In this context, merely one aspect of this morality shall be addressed more specifically – its universalization by means of war. Whoever remains uninvolved in the workings of morality or even offends against it inevitably turns into an enemy. To fight the enemy by waging war against him thus becomes a moral necessity.

Morality’s engagement of war determines morality itself. The repudiation of conflict settlement by rule of law makes morality free of moral restraint. In Kosovo, the Western democracies, having come into moral power, assume the roles of both prosecutor and justice. In the moral rearmament of the universal civil society, nothing remains of the essential features of democratic legal systems, separation of powers and distribution of roles in legal proceedings.

The use of military force is matched by arbitrary exclusion from the “international community of states”. Not only is the way Western democracies dealt with present-day villains in the past – from Noriega to Sadam Hussein – characterized by (moral [?]) arbitrariness, the establishing of moral criteria – for example, by the ideologist Huntington – to banish such villains is utterly arbitrary as well. So, for instance, the merit of standing on the side of morality in this clash of civilizations is credited to orthodox Christianity only with reservations.

Thus war becomes morality’s support and instrument, and this is what is behind the effort to make war seem limitable and controllable. Utterly committed to morality, this effort culminates in the allegation that the war machinery can be reduced to technology; a technology that is highly developed and sophisticated and hence precise and producing predictable results, in brief: intelligent.

Claiming that the intelligent war only causes minor damage, comparatively, is constitutive for the moral war. The intent, this implies, is no longer complete annihilation as in the just wars known in history.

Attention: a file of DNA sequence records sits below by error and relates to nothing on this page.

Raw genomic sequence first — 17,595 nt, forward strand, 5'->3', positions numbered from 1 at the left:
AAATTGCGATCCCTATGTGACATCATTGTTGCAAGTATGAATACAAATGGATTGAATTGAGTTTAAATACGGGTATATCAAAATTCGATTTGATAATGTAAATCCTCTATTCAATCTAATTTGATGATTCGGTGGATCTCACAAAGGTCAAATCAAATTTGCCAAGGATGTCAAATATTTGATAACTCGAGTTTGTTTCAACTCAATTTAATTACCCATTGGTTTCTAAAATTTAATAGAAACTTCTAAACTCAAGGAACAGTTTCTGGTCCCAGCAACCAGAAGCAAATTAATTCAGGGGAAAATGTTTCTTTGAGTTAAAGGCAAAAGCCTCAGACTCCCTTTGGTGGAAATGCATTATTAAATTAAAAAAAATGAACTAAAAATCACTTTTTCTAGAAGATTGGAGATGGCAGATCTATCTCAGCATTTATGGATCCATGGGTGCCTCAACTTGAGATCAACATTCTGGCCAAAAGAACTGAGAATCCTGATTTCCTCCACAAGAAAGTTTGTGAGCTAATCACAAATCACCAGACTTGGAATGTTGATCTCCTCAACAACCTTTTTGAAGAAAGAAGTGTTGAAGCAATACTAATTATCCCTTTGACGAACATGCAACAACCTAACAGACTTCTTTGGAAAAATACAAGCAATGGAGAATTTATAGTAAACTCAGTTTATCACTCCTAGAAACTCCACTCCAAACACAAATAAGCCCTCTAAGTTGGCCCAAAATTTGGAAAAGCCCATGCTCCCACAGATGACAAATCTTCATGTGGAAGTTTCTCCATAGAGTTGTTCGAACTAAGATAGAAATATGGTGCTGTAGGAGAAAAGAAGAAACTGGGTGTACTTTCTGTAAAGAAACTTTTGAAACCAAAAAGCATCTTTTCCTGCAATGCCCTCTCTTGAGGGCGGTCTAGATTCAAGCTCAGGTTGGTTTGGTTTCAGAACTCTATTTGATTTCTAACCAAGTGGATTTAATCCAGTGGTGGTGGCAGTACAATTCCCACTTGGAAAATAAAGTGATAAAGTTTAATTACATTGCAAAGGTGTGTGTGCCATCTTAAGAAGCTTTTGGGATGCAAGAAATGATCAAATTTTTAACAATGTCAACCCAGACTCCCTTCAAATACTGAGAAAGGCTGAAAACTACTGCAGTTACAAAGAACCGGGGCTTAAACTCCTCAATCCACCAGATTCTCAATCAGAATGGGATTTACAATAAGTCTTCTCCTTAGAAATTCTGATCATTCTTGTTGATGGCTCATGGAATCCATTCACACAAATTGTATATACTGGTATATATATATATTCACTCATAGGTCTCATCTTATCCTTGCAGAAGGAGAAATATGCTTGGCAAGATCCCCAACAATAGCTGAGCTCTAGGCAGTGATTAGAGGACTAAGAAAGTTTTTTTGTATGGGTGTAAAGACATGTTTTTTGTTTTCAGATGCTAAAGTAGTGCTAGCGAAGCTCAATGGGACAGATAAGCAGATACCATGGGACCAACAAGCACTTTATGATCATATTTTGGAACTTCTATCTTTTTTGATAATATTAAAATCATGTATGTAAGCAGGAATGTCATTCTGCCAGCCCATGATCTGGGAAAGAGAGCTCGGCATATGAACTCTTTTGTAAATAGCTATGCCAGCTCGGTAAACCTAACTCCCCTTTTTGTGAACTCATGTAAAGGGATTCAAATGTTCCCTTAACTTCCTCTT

Such self-restraint is a necessity in the face of objections made on grounds of human rights and international law. An emergency operation on the part of the “international community” can only be maintained, as long as the values attacked and those defended – the latter being, in the case of the Kosovo war, “liberal regulations for an autonomy of Kosovo within Serbia” (Habermas) – are in conceivable relation. The talk of “intelligent weapons” and “surgical strikes” a priori suggests adequacy. Intelligent war therefore is the only instrument that is commensurate to cosmopolitan morality. What a pity that we cannot, already today, view the finesse of modern weapons with the eyes of the future.

The moral war of the cosmopolitans thus is a landmark of instrumental reason working its way up to the culmination point of history. The utilitarianism of this reason lies in morality itself, and vice versa.


The adequacy of means also is the point where the logic of cosmopolitan war evidently becomes obsolete. For the arrival of developments as predicted is a measure contrived by morality itself for the “correctness” of cosmopolitan moral action. Above all, however, following the cosmopolitan argument, one should always bear in mind the relation between the evil to be averted and the side effects of averting it.